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The Thin Blue Line

MGM Home Video


The recent death of Randall Adams at age 61 provides a good reason to take another look at the 1988 film that helped free Adams from a Texas prison’s Death Row. Oscar-winning documentarian Errol Morris (“The Fog of War”) spent 2½ years researching, tracking down witnesses and painstakingly re-creating the murder of a Texas police officer, the crime for which Adams, an unemployed drifter, had been convicted and sentenced to death. The director’s efforts revealed a series of mistakes, deceptions and outright lies that ignored facts and nearly led to the state-sanctioned killing of an innocent man.

Mr. Morris worked as a private investigator before becoming a filmmaker and displays a remarkable skill for holding viewers’ attention while thoroughly exploring the case down to the smallest details. Two ironies about “The Thin Blue Line”: First, despite all that Mr. Morris did for him, Adams sued him in an attempt to get a share of the profits from the movie (there weren’t any, and the case was dismissed). Second, despite all the acclaim the film received, it failed to nab an Oscar nomination for best documentary feature. At least you can see what the Academy missed. MPAA Rating: Unrated, but contains some profanity and re-creations of violent behavior.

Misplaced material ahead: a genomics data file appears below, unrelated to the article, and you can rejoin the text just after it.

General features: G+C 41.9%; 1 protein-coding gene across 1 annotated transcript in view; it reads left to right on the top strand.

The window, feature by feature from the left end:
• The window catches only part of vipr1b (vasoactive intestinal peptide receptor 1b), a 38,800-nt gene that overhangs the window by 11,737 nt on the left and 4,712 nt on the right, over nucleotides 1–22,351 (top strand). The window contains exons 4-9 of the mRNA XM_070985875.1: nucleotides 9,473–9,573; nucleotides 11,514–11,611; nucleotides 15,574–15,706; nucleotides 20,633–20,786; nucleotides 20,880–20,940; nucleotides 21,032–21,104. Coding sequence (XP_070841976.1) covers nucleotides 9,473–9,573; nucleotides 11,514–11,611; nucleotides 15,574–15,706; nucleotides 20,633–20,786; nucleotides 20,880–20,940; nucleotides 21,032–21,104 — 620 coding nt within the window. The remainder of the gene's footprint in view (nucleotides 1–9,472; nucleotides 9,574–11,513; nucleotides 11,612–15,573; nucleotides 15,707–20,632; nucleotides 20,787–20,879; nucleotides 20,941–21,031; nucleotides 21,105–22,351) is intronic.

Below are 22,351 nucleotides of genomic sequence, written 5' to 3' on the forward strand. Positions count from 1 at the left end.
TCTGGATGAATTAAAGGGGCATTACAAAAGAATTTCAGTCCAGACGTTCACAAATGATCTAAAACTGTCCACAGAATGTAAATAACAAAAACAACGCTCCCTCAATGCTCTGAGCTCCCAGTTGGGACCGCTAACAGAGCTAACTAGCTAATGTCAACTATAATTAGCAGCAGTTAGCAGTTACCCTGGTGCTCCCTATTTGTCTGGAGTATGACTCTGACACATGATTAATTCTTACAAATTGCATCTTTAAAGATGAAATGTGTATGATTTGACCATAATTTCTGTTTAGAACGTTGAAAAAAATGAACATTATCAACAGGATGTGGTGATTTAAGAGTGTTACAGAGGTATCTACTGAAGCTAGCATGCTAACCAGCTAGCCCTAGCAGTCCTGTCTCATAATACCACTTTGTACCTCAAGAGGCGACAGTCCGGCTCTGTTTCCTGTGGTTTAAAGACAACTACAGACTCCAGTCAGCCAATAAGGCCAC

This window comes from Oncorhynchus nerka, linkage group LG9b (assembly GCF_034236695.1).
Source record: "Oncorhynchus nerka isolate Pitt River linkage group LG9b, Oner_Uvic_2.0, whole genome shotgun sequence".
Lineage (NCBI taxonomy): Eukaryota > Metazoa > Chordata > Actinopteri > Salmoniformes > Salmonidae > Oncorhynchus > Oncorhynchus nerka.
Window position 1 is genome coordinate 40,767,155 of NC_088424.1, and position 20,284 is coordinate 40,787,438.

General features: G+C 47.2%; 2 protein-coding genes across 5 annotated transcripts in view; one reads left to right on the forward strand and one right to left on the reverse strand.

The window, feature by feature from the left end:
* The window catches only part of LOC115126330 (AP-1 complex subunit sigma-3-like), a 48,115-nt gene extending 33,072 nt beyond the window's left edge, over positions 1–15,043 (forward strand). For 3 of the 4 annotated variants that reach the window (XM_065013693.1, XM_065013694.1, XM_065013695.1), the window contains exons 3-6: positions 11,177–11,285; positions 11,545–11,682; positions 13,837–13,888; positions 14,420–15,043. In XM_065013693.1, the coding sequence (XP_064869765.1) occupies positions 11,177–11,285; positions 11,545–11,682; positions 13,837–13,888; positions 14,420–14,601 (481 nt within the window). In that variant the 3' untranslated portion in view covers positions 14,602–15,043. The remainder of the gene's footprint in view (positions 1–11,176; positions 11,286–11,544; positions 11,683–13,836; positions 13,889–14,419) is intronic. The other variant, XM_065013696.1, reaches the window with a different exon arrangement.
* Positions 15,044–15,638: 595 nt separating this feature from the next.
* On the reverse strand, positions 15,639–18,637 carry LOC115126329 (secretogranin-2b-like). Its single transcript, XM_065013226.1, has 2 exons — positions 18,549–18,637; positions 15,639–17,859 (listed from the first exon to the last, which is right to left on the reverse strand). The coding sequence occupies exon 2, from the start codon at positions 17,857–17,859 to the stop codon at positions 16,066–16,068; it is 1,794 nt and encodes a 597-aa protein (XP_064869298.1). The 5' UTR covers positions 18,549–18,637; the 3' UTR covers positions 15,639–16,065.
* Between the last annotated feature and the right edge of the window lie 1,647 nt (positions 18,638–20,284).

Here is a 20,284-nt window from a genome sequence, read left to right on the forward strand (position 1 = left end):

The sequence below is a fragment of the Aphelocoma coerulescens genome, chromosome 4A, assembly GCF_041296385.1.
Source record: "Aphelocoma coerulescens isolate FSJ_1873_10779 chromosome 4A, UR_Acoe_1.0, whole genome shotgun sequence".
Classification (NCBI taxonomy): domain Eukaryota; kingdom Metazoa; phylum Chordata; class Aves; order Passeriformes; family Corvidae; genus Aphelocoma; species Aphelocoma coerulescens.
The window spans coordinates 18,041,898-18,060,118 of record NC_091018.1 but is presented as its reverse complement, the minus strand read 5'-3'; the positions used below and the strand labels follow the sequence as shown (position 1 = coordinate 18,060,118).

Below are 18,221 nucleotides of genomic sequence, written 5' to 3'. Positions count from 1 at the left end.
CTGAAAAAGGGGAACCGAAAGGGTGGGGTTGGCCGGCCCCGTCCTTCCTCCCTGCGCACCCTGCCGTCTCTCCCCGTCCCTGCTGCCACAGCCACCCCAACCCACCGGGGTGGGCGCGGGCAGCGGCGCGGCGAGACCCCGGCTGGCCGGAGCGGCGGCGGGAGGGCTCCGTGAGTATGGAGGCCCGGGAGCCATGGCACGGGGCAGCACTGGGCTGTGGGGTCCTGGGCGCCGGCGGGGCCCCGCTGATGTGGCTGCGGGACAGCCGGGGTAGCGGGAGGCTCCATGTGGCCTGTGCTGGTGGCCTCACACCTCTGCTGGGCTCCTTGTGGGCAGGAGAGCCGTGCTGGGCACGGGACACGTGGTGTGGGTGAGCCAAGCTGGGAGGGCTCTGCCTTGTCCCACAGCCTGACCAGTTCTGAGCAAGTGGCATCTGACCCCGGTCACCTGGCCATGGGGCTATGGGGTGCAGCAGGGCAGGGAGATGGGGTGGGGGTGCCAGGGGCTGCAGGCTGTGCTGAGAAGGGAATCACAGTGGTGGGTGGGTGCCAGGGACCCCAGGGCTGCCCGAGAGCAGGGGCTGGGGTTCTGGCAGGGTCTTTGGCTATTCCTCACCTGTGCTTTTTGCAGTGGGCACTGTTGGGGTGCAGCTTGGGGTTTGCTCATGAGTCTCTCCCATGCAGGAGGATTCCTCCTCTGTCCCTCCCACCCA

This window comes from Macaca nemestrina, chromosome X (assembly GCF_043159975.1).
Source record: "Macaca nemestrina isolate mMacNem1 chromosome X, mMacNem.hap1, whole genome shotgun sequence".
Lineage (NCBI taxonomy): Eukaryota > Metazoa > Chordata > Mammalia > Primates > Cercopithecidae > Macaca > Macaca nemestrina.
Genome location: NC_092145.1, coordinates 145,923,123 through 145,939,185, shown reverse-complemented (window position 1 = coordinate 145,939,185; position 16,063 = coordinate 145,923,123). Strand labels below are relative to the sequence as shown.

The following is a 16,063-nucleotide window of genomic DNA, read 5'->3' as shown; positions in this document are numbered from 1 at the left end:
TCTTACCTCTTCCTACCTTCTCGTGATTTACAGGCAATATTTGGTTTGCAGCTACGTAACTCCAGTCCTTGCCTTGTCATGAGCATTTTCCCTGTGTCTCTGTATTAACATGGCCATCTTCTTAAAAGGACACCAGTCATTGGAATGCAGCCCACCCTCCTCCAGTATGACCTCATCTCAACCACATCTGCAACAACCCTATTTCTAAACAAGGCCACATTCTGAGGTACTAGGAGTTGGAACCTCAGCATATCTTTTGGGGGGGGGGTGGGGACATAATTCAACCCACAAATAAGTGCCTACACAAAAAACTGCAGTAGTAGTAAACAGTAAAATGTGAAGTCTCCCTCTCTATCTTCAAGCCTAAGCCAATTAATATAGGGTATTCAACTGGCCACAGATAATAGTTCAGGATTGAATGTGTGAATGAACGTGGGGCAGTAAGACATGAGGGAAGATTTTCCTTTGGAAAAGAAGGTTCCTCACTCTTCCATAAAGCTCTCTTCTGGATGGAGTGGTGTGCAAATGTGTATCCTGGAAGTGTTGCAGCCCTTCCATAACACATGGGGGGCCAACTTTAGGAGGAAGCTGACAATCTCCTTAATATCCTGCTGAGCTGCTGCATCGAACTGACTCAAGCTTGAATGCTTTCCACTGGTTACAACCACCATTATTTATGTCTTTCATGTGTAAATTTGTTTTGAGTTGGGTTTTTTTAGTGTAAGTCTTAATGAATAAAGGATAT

Back of the Rack

The Widow of Saint-Pierre

Lionsgate Home Video


This week’s Back of the Rack pick spotlights the work of French director Patrice Leconte. Despite a string of critically acclaimed films (“Man on the Train,” “My Best Friend” and “The Hairdresser’s Husband” among them), he lacks the international following of a Francois Truffaut or Jean-Luc Godard. This film is one of his finest.

Set on the small island of St. Pierre in the 1850s, “The Widow of Saint-Pierre” tells the story of August, who in a drunken stupor kills Jean, the captain of a fishing boat. August is sentenced to death, but must wait for a new guillotine to be sent from Paris. In the meantime, August begins working while imprisoned. His efforts help make the island a better place to live. He even attempts to reach out to the captain’s widow (Juliette Binoche) and make some sort of reparation for her loss. By the time the guillotine arrives, August is no longer the man he was when the killing took place, but the law demands he be put to death. What will prevail — justice or mercy?

With this absorbing and compelling drama, Mr. Leconte supplies a great deal of food for thought and discussion. Miss Binoche, Daniel Auteuil as Jean and Emir Kusturica as August do excellent work. As the story unfolds, their characters reveal elements of themselves that add to the film’s emotional impact. A rich and sweeping tale, “Widow” provides a superb introduction to a gifted filmmaker’s work. MPAA Rating: R, for brief violence and sexual content.


Joe Barber is entertainment editor for WTOP-FM radio and a critic/panelist for WETA-TV’s “Around Town.”